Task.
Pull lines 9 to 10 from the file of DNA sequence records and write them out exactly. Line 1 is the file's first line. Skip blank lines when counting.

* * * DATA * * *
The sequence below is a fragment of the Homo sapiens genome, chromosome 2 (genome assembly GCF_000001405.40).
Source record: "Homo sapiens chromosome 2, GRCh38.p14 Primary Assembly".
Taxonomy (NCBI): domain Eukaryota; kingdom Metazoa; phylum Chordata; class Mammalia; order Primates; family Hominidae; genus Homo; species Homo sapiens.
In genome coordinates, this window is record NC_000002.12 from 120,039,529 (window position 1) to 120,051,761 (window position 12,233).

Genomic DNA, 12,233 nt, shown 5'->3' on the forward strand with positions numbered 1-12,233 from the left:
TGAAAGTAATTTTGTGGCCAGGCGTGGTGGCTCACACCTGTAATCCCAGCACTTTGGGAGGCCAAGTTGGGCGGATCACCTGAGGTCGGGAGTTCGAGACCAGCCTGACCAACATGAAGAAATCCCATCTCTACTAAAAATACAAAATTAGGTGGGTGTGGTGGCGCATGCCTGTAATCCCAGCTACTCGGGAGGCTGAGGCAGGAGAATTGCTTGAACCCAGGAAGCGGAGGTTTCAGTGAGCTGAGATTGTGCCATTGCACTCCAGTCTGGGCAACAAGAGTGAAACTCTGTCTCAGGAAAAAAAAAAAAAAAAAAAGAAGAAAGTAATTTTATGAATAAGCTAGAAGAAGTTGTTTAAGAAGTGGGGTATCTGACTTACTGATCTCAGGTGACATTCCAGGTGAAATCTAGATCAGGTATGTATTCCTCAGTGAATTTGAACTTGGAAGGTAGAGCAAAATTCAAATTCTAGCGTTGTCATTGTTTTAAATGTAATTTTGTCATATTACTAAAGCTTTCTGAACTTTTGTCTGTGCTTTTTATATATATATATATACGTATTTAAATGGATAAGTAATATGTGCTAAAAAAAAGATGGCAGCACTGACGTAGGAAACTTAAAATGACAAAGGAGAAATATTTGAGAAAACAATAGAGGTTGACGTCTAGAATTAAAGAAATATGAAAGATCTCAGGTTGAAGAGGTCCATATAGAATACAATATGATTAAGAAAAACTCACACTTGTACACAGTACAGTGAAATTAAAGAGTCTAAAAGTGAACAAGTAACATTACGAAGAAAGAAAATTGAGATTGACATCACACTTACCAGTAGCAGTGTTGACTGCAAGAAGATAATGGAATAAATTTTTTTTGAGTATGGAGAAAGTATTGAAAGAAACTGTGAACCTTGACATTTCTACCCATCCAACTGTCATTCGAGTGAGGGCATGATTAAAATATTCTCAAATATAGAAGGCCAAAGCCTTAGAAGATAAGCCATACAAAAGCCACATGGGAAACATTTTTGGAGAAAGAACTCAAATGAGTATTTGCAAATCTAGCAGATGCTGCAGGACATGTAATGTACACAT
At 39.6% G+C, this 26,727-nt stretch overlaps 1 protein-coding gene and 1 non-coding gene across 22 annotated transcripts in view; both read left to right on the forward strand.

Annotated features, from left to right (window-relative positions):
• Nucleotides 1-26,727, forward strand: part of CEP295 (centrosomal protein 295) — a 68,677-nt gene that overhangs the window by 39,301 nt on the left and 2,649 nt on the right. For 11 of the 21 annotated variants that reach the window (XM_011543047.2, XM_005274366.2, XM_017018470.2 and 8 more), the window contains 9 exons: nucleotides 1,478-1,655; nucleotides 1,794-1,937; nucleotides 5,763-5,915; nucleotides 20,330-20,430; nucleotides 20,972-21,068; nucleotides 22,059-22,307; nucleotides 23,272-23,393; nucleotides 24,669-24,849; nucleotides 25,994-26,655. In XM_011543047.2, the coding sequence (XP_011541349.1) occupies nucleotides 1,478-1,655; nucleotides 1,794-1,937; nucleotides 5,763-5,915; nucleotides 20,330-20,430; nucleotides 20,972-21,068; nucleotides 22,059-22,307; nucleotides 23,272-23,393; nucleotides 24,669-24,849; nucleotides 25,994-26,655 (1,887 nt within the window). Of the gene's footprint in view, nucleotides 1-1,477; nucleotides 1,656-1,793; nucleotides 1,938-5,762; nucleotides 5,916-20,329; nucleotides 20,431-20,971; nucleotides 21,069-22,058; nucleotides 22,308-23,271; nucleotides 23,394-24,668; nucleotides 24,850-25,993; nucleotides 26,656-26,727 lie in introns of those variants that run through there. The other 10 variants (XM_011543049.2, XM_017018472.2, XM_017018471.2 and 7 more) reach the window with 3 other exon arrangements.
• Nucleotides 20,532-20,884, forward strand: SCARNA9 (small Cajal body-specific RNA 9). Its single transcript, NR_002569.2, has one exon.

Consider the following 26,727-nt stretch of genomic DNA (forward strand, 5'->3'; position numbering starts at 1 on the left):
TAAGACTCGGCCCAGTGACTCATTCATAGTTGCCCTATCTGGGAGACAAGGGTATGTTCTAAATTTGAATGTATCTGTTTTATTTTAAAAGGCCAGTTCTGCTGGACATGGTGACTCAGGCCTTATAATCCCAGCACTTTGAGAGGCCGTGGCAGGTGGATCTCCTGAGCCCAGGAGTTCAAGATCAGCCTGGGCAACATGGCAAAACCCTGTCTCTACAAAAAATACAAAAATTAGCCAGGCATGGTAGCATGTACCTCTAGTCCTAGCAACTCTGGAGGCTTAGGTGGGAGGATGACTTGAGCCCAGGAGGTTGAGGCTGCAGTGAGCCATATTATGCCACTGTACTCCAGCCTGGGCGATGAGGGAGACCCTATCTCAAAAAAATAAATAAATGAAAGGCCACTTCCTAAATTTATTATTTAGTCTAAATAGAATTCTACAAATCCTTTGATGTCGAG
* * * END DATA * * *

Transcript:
• Nucleotides 1-26,727, forward strand: part of CEP295 (centrosomal protein 295) — a 68,677-nt gene that overhangs the window by 39,301 nt on the left and 2,649 nt on the right. For 11 of the 21 annotated variants that reach the window (XM_011543047.2, XM_005274366.2, XM_017018470.2 and 8 more), the window contains 9 exons: nucleotides 1,478-1,655; nucleotides 1,794-1,937; nucleotides 5,763-5,915; nucleotides 20,330-20,430; nucleotides 20,972-21,068; nucleotides 22,059-22,307; nucleotides 23,272-23,393; nucleotides 24,669-24,849; nucleotides 25,994-26,655. In XM_011543047.2, the coding sequence (XP_011541349.1) occupies nucleotides 1,478-1,655; nucleotides 1,794-1,937; nucleotides 5,763-5,915; nucleotides 20,330-20,430; nucleotides 20,972-21,068; nucleotides 22,059-22,307; nucleotides 23,272-23,393; nucleotides 24,669-24,849; nucleotides 25,994-26,655 (1,887 nt within the window). Of the gene's footprint in view, nucleotides 1-1,477; nucleotides 1,656-1,793; nucleotides 1,938-5,762; nucleotides 5,916-20,329; nucleotides 20,431-20,971; nucleotides 21,069-22,058; nucleotides 22,308-23,271; nucleotides 23,394-24,668; nucleotides 24,850-25,993; nucleotides 26,656-26,727 lie in introns of those variants that run through there. The other 10 variants (XM_011543049.2, XM_017018472.2, XM_017018471.2 and 7 more) reach the window with 3 other exon arrangements.
• Nucleotides 20,532-20,884, forward strand: SCARNA9 (small Cajal body-specific RNA 9). Its single transcript, NR_002569.2, has one exon.